Root Canal Treatments

Root Canal Treatments

Endodontics is the branch of dentistry that involves the prevention, diagnosis and treatment of diseases of the dental pulp and associated tissues.

The dental pulp lies at the centre of the tooth and extends into the roots, where it is housed inside very fine canals. The dental pulp’s purpose is to provide the tooth with nutrients and a defence against bacterial insult or trauma. During prolonged periods of insult from deep decay, cracks, or trauma, the pulp can become inflamed and necrotic, often causing toothache.

In order to save such teeth, the dental pulp space must be thoroughly cleaned and sealed, a procedure known as root canal treatment. With modern materials and equipment this treatment can be performed painlessly and with a very good success rate.

Indications that root canal treatment may be necessary are:

  • Prolonged sensitivity to hot or cold.

  • Discolouration of the tooth.

  • Swelling or tenderness of the tooth.

  • Severe decay or an injury that creates an abscess.

  • Spontaneous pain or throbbing while biting.

Root_Canal_Illustration_Molar

  1. What is root canal treatment?

    root canal treatment removes infection from inside a tooth. The inside contains nerves and blood vessels that help nourish the tooth. After this is removed, the root canals are cleaned, disinfected, filled and sealed.

  2. What are the benefits of root canal treatment?

    root canal treatment saves teeth that would otherwise need to be extracted. Although the tissue inside is removed the tooth can still function normally. Keeping your own tooth is usually the best option and cheaper than replacing missing teeth in the long-term.

  3. What caused the problem with my tooth?

    The most common cause of this infection is severe decay or a fracture that exposes the nerve to bacteria that may cause infection. Other causes include trauma, a cracked or loose filling or repeated fillings in a tooth, and occasionally gum disease.
    A low sugar diet, good oral hygiene and regular visits to your dentist can help prevent the need for such extensive treatment in future.

  4. How many appointments are necessary?

    Root canal treatment can usually be completed in one appointment but sometimes two visits may be necessary. Most teeth can be treated within approximately 1 hr.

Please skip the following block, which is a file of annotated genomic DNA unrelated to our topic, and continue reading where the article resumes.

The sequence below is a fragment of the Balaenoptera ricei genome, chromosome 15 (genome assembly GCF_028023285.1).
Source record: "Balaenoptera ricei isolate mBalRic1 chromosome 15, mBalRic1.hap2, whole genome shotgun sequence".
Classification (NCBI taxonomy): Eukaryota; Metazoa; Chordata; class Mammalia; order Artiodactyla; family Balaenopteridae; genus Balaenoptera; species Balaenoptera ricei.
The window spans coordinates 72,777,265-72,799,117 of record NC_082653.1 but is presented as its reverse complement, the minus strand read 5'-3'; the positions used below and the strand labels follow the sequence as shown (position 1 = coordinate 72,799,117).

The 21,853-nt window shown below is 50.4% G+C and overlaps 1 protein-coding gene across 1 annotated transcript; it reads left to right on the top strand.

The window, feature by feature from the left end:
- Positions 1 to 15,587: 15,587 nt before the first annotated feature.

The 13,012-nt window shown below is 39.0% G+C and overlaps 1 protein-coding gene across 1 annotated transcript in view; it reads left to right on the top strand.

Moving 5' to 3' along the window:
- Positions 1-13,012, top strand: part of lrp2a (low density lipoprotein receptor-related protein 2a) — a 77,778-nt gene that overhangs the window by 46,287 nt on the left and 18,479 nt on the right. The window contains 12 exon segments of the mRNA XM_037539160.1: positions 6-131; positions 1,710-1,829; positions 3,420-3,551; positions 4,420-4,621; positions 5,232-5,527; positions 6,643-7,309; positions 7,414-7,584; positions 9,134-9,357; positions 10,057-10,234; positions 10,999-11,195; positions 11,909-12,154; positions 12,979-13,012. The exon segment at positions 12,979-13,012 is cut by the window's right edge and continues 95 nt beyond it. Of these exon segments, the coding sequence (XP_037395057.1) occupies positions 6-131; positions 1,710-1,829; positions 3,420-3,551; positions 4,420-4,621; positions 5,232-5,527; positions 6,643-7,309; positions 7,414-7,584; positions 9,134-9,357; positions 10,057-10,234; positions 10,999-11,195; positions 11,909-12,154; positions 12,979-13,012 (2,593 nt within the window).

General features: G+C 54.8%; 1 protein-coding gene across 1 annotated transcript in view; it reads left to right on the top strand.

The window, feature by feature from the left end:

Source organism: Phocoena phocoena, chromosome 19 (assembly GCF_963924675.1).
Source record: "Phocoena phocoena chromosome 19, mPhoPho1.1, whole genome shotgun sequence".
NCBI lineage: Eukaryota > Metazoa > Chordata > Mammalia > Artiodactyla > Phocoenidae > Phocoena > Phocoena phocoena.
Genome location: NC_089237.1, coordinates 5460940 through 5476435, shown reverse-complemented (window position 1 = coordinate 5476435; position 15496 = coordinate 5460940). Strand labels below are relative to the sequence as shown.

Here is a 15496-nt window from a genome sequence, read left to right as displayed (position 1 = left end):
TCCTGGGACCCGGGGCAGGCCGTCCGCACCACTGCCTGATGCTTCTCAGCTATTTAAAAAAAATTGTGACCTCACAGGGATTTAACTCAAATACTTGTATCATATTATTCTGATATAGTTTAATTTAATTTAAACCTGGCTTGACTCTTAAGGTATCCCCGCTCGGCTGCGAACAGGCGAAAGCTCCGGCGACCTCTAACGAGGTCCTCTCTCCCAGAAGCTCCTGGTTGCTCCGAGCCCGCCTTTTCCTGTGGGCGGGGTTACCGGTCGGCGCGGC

5. How long will the tooth last?

    With proper restoration and care it may last a lifetime. Proper dental care includes regular brushing and flossing, proper diet and regular dental check-ups. Root canal treated teeth are usually heavily filled and your dentist may recommend a crown to provide strength and improve its appearance. This will help extend the lifespan of the tooth.

  6. Does Root Canal Treatment hurt?

    Root canal treatments have the misplaced reputation of being very painful. With the use of modern techniques, root canal therapy typically involves little or no discomfort. Often there is pain before treatment and root canal treatment provides relief.

  7. Will there be pain after the procedure?

    Cleaning the root canals may cause some slight tenderness but usually over-the-counter pain killers alleviate the discomfort. If pain persists long term or if you experience severe pain, call your dentist.

  8. What are the alternatives to Root Canal Treatment?

    If the tooth is not treated this can lead to an abscess forming with swelling and pain.
    An alternative to root canal treatment is extraction of the tooth. Loss of a tooth could create a functional problem such as chewing or an aesthetic problem. Restoring the space may involve the provision of a denture, bridge or a dental implant, the costs of which are usually higher.

  9. Can all teeth be treated?

    Occasionally a tooth cannot be saved. The canals can be very narrow, curved or oddly shaped and there may be hidden canals. The tooth must also have sufficient bone support or the tooth may be fractured in half. Each tooth has its own difficulties.

  10. Can the treatment fail?

    Studies have shown that Root Canal Treatment have success rates between 85-95%. Problems can occur e.g. undetected canal/crack, decay, file breakage, residual bacteria. The list is not exhaustive.
    Retreatment, surgery or extraction may be needed if appropriate.

  11. What is Retreatment?

    Teeth that have had root canal treatment can last as long as natural teeth, however, in some cases the treatment can fail or symptoms can persist. In these cases it may be possible to carry out the treatment again. Retreatment is usually more complicated than initial treatment and the success rates can be lower (approx 65%).

  12. Can I be referred to a specialist?

    Yes. If your dentist discovers problems during the procedure we may recommend a referral to a specialist known as an ‘endodontist’. The endodontist can use the latest technology and techniques to try and save the tooth but this is usually more costly (from approximately £350 for a dentist with a particular interest in endodontics).

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